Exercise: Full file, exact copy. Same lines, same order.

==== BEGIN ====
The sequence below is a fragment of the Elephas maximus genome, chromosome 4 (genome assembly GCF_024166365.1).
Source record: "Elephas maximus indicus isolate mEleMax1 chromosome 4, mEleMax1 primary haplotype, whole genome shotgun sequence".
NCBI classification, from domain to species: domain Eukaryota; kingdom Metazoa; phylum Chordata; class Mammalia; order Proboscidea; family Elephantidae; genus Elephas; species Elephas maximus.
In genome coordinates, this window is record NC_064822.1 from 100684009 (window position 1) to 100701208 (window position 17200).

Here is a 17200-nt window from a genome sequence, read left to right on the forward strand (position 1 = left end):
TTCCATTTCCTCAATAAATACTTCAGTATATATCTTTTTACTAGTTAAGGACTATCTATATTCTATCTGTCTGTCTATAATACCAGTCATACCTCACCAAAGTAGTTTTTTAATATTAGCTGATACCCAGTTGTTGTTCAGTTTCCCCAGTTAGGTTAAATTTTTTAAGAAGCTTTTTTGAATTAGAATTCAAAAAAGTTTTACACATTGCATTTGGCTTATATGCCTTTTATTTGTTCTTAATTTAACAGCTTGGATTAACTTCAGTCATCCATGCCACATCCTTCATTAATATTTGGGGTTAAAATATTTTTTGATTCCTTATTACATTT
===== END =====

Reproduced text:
The sequence below is a fragment of the Elephas maximus genome, chromosome 4 (genome assembly GCF_024166365.1).
Source record: "Elephas maximus indicus isolate mEleMax1 chromosome 4, mEleMax1 primary haplotype, whole genome shotgun sequence".
NCBI classification, from domain to species: domain Eukaryota; kingdom Metazoa; phylum Chordata; class Mammalia; order Proboscidea; family Elephantidae; genus Elephas; species Elephas maximus.
In genome coordinates, this window is record NC_064822.1 from 100684009 (window position 1) to 100701208 (window position 17200).

Here is a 17200-nt window from a genome sequence, read left to right on the forward strand (position 1 = left end):
TTCCATTTCCTCAATAAATACTTCAGTATATATCTTTTTACTAGTTAAGGACTATCTATATTCTATCTGTCTGTCTATAATACCAGTCATACCTCACCAAAGTAGTTTTTTAATATTAGCTGATACCCAGTTGTTGTTCAGTTTCCCCAGTTAGGTTAAATTTTTTAAGAAGCTTTTTTGAATTAGAATTCAAAAAAGTTTTACACATTGCATTTGGCTTATATGCCTTTTATTTGTTCTTAATTTAACAGCTTGGATTAACTTCAGTCATCCATGCCACATCCTTCATTAATATTTGGGGTTAAAATATTTTTTGATTCCTTATTACATTT